OT: Orwellian future on steriods

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Submitted by ucodegen on November 16, 2017 - 2:37pm

What was presented by the Terminator series of movies was not completely accurate. The devices coming after humans will not completely look like us. They may be more like something the size of a hummingbird or smaller.

https://www.youtube.com/watch?v=9CO6M2Hs...

Food for thought:

  • Should we run a national defense project to know how to do this - but emphasizing how to defend against. Part of the reasoning being that some rogue nation will decide to develop the tech covertly in spite of any ban. Keep in mind the issue of risks due to classified data leaks.
  • Should we outright ban them to try to prevent them because a lot of what rogue nations get, they get through 'security leaks' and 'security compromise'.
  • Any other options (be realistic)?

    This scenario is not as far fetched as you may think. In many cases it is just the further miniaturization of what we already have. Maybe a little more on my background to emphasize that I am not a tinfoil hat nut.

    Started writing code in HS, freshman year. Was exposed to one of the first portable computers, an IBM 5100 - this would be early '70s. Took summer high school acceleration courses at CalTech. By end of HS, was programming in APL, Basic and Fortran. Near perfect SAT score, two perfect AP test scores - math, physics. Started at UCSD as Physics-Engineering, 3rd year switched to EECE. Some work at SIO - various. From then on almost all DoD - including tracking, guidance, modeling and simulation.

    I'm not trying to toot my own horn, just want to show that I am coming from the aspect of someone who has the knowledge to accomplish much of the 'slaughterbot' tech and I recognize that there are others as capable and knowledgeable. To me, the concept is very chilling and has bothered me for quite a while. I see both the allure and the extreme danger.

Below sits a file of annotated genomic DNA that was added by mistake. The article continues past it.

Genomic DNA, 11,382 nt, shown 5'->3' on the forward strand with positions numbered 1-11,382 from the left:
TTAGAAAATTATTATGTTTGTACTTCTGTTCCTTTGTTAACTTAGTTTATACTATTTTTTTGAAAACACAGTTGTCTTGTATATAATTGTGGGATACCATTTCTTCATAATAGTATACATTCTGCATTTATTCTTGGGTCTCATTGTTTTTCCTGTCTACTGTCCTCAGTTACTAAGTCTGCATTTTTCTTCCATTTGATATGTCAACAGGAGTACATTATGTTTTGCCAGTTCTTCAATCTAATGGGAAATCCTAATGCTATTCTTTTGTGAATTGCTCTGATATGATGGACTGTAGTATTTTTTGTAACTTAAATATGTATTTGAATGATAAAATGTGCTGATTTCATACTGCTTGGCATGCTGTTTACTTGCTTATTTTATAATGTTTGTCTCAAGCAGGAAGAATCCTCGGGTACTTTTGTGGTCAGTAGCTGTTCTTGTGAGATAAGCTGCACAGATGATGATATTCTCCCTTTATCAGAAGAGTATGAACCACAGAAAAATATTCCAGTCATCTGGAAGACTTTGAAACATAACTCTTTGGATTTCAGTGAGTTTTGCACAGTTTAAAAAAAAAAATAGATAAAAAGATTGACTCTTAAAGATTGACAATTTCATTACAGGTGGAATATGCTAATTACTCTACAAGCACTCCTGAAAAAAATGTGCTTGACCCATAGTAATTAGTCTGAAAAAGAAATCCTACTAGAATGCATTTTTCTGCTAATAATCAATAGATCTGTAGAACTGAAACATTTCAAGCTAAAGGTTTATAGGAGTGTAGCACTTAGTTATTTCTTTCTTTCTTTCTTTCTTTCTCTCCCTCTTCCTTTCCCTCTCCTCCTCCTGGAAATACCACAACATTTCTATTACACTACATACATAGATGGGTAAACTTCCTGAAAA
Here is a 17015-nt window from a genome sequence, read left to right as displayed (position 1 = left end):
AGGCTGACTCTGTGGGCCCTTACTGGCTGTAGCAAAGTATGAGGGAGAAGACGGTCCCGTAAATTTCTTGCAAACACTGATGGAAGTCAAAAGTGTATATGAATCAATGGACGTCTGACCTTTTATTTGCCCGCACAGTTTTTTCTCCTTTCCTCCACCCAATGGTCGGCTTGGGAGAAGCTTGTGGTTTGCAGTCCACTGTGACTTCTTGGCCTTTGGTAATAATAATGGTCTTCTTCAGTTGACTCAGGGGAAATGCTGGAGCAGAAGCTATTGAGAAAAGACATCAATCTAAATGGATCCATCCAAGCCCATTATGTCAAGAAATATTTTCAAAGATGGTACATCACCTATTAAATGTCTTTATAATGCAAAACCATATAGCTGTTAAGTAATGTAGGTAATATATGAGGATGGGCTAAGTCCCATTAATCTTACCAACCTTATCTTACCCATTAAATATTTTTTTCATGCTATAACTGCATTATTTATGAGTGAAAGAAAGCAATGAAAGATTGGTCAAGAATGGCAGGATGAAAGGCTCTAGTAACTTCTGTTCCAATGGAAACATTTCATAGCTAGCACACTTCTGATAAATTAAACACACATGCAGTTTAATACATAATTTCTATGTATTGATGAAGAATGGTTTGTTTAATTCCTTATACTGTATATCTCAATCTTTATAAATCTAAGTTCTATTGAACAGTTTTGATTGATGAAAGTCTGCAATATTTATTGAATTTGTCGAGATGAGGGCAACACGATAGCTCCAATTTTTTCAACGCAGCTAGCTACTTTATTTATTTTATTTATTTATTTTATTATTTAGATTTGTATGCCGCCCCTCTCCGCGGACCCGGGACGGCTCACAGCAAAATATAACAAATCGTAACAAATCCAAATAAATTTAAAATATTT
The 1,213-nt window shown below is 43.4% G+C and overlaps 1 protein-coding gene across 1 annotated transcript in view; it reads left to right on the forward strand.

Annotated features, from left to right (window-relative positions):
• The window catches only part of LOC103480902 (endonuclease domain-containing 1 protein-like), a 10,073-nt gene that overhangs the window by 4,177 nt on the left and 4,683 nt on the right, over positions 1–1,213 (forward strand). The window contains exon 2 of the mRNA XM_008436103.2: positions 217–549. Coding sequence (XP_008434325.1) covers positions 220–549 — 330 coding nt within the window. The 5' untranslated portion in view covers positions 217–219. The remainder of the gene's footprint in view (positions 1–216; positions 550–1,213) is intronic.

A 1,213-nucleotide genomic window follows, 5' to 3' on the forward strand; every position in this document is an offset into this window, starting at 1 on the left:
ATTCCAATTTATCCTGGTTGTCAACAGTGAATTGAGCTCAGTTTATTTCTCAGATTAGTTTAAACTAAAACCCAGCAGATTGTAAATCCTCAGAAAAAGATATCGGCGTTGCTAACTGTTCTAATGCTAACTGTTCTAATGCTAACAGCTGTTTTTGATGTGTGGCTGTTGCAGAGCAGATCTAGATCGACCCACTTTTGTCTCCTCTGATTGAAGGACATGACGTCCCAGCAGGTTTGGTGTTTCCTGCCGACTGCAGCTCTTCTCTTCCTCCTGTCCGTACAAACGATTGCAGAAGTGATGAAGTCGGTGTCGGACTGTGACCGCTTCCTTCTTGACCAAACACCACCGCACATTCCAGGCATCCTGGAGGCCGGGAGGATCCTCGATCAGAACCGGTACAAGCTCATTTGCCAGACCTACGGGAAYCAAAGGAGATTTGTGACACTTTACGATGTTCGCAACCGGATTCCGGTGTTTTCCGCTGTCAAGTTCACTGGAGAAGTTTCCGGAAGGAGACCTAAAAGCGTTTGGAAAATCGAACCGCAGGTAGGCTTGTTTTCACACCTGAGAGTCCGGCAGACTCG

I know that on a ban, most of the truly democratic nations will tend to abide by the ban - but what about North Korea, China and Russia?

    Thoughts?
    There is also a link for those who want to take action towards a ban: http://autonomousweapons.org/

  • Submitted by moneymaker on November 16, 2017 - 3:00pm.

    Right now looks like fake news, but I can see it in the near future.

    Submitted by ucodegen on November 16, 2017 - 3:14pm.

    moneymaker wrote:
    Right now looks like fake news, but I can see it in the near future.

    The video 'demonstration' is not real, as well as the contrived scenario - but a warning of what may come. The estimate for having such devices is now being estimated in the timespan of years not decades. Remember Moore's Law. The video was designed to look like it was a real promotion - watch to the very end.